3

Say I have a directory that contains other directories and files. I want to search for a string in each file and copy only the matching lines to another location while preserving directory structure.

For example, say I have this structure

dir
  subdir1
     file1.txt
  subdir2
     file2.txt

and

file1.txt:

abc

def

and

file2.txt:

ghi

Now I want to get only matching lines from the files that contain 'de', so the outcome I want should look like this:

dir
  subdir1
     file1.txt
  subdir2

and

file1.txt

def
  • This is more a programming question (be it in bash) than a Linux question: you may consider posting it on StackOverflow instead. (However I won't flag anything here as some people will think of a conditional grep-supported find to do just that there :) ). – JohnW Oct 2 '16 at 16:40
2

With GNU find(1), xargs(1), and grep(1):

  • duplicate the directory structure:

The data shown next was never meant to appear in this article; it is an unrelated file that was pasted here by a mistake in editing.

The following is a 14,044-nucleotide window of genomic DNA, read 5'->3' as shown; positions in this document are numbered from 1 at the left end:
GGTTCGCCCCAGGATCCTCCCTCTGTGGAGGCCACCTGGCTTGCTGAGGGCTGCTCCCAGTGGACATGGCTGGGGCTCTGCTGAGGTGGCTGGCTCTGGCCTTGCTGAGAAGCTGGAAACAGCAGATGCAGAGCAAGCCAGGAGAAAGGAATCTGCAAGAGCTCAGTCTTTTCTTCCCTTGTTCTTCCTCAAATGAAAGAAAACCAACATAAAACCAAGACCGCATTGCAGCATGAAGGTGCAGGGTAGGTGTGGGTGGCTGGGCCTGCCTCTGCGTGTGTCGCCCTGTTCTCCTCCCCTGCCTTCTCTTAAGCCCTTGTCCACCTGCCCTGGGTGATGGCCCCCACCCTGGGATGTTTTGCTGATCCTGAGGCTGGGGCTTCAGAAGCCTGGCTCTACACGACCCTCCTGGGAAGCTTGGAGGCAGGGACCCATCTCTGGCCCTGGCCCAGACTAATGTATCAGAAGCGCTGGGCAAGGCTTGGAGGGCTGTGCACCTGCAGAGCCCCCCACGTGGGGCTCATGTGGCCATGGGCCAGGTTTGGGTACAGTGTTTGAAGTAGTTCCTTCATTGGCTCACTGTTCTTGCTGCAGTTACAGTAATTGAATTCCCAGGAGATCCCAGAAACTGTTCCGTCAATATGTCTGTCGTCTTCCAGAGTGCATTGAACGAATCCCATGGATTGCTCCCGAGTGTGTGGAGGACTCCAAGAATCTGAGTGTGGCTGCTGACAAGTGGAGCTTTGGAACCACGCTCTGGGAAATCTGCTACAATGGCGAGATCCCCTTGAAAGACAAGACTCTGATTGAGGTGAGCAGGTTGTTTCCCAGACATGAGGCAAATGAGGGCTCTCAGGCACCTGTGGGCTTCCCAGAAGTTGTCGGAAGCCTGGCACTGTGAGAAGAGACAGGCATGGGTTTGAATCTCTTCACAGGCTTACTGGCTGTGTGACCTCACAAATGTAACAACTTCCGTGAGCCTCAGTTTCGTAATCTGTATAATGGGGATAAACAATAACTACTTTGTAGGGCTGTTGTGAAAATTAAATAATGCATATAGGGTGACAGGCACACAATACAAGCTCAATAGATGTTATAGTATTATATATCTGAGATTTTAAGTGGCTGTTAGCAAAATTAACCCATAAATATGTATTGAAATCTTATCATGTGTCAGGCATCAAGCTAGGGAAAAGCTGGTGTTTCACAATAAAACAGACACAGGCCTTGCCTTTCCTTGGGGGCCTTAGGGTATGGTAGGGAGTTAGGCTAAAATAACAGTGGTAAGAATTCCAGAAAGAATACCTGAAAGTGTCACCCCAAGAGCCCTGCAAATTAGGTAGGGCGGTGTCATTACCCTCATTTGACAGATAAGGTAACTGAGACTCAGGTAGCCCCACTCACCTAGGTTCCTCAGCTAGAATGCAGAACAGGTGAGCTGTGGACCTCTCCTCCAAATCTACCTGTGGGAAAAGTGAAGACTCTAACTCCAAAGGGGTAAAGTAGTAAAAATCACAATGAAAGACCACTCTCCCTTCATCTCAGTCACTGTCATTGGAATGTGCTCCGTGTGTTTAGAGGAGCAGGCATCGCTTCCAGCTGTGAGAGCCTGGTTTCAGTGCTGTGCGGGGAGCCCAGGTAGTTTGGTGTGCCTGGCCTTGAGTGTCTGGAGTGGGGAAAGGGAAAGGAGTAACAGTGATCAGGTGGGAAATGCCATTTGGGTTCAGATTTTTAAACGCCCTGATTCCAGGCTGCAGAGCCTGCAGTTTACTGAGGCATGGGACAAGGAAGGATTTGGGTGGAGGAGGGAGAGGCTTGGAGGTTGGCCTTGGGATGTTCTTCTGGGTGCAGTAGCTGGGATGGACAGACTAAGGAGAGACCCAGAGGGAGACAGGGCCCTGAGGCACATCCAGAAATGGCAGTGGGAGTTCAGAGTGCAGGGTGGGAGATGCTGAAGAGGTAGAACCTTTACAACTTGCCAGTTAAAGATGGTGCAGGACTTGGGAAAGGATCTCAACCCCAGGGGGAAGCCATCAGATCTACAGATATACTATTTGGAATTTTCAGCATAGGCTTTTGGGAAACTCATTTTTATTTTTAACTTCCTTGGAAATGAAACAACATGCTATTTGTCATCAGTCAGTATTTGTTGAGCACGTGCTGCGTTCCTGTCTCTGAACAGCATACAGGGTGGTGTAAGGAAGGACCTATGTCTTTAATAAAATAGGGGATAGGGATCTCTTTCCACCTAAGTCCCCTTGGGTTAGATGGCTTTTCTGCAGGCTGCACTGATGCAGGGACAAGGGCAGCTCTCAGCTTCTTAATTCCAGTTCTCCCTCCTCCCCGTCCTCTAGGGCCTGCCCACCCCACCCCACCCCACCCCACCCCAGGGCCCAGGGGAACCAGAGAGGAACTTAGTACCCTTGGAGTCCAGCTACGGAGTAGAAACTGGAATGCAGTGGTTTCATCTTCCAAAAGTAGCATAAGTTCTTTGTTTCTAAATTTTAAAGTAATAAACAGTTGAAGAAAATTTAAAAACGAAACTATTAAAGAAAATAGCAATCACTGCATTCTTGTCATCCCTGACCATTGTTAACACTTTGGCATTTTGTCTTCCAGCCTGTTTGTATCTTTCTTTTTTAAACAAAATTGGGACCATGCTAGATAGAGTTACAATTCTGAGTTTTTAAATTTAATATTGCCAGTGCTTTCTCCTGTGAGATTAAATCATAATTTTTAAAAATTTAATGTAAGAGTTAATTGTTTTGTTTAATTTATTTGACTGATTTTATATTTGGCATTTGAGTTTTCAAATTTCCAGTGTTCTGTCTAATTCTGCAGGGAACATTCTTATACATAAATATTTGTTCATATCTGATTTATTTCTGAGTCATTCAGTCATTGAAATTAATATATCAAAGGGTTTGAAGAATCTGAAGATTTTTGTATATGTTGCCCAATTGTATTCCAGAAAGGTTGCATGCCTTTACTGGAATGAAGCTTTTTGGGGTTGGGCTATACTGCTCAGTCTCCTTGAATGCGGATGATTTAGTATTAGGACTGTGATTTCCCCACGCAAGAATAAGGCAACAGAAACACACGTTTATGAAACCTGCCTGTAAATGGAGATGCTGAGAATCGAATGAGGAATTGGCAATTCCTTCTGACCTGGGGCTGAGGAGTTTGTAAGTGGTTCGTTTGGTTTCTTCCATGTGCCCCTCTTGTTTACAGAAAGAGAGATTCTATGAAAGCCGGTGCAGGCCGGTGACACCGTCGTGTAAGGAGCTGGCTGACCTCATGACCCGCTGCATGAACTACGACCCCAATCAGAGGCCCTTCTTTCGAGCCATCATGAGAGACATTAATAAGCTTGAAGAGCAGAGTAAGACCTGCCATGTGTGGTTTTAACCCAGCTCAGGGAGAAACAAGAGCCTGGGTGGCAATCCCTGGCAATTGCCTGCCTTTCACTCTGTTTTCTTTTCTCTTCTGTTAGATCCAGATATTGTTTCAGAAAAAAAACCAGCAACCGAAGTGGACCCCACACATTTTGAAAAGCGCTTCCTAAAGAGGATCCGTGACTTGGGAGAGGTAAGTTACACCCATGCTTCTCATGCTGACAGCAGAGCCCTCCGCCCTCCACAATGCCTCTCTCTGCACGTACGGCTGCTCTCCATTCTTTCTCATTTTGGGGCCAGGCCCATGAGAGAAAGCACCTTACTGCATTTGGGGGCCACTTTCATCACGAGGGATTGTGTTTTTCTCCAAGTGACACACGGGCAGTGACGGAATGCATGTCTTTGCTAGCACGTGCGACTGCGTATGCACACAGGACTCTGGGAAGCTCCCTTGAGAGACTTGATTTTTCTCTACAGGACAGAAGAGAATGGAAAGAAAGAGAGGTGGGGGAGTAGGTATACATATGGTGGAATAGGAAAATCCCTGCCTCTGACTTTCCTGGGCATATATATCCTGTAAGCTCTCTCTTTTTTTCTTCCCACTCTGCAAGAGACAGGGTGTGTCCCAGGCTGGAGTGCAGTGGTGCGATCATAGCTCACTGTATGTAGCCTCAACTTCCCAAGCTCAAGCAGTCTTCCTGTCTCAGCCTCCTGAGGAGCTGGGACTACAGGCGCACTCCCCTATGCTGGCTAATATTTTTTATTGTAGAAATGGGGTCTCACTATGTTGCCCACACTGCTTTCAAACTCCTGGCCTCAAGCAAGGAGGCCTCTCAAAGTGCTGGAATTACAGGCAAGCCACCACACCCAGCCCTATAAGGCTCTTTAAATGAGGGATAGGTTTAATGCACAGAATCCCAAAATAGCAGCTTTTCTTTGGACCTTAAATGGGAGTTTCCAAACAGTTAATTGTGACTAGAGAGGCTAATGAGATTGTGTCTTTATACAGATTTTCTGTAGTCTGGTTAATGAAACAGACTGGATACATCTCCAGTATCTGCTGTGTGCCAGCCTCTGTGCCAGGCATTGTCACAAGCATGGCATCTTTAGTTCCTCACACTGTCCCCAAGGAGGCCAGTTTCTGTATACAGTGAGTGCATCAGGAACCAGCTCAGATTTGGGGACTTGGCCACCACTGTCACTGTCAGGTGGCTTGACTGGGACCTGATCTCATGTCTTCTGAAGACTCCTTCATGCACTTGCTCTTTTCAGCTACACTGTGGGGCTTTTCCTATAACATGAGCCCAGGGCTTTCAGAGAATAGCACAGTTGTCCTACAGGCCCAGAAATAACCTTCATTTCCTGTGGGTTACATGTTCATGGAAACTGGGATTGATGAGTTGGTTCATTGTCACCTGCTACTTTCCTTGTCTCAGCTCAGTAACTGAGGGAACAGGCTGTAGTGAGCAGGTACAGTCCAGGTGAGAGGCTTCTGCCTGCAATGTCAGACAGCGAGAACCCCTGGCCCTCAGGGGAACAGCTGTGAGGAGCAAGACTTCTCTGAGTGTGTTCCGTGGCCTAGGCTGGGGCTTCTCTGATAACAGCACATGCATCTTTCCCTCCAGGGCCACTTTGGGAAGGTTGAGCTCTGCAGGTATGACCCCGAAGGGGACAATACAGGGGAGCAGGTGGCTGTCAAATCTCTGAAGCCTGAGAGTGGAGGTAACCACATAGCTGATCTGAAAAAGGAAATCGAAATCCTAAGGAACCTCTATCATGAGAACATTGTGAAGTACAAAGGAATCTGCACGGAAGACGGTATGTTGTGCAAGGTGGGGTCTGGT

src=/path/to/source
    dest=/other/path/to/destination
    pat='some_grep_pattern'
    
    cd "$dest"
    find "$src" -type d ! -path "$src" -printf '%P\0' | xargs -0 mkdir -p
    
  • copy files with the given pattern:

    cd "$src"
    grep -rlZ "$pat" | \
        (cd "$dest"; \
        xargs -0 sh -c ' \
            while [ $# -ne 0 ]; do \
                grep "$pat" "$src/$1" >"$1"; \
                touch -r "$src/$1" >"$1"; \
                shift; \
            done' sh)
    
  • restore permissions, assuming Linux, and assuming you don't have filenames with embedded newlines:

    cd "$src"
    getfacl -RPe . | (cd "$dest"; setfacl --restore=-)
    

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